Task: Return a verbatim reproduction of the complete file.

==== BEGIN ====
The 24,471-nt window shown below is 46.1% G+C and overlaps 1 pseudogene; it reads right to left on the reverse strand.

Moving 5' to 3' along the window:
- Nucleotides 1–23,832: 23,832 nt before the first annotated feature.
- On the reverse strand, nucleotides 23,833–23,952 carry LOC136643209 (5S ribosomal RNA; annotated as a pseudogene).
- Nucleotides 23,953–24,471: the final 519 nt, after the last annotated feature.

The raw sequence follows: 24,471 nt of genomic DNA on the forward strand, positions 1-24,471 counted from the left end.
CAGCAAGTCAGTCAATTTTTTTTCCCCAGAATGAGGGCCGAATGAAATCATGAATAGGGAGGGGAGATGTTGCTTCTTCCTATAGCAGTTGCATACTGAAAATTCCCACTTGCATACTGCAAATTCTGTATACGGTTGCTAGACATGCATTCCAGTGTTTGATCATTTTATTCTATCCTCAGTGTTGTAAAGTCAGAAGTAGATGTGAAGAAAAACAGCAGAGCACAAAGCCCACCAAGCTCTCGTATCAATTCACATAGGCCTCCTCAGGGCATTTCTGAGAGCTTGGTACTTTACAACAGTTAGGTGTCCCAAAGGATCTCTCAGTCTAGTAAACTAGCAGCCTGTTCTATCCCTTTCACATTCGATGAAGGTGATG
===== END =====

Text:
The 24,471-nt window shown below is 46.1% G+C and overlaps 1 pseudogene; it reads right to left on the reverse strand.

Moving 5' to 3' along the window:
- Nucleotides 1–23,832: 23,832 nt before the first annotated feature.
- On the reverse strand, nucleotides 23,833–23,952 carry LOC136643209 (5S ribosomal RNA; annotated as a pseudogene).
- Nucleotides 23,953–24,471: the final 519 nt, after the last annotated feature.

The raw sequence follows: 24,471 nt of genomic DNA on the forward strand, positions 1-24,471 counted from the left end.
CAGCAAGTCAGTCAATTTTTTTTCCCCAGAATGAGGGCCGAATGAAATCATGAATAGGGAGGGGAGATGTTGCTTCTTCCTATAGCAGTTGCATACTGAAAATTCCCACTTGCATACTGCAAATTCTGTATACGGTTGCTAGACATGCATTCCAGTGTTTGATCATTTTATTCTATCCTCAGTGTTGTAAAGTCAGAAGTAGATGTGAAGAAAAACAGCAGAGCACAAAGCCCACCAAGCTCTCGTATCAATTCACATAGGCCTCCTCAGGGCATTTCTGAGAGCTTGGTACTTTACAACAGTTAGGTGTCCCAAAGGATCTCTCAGTCTAGTAAACTAGCAGCCTGTTCTATCCCTTTCACATTCGATGAAGGTGATG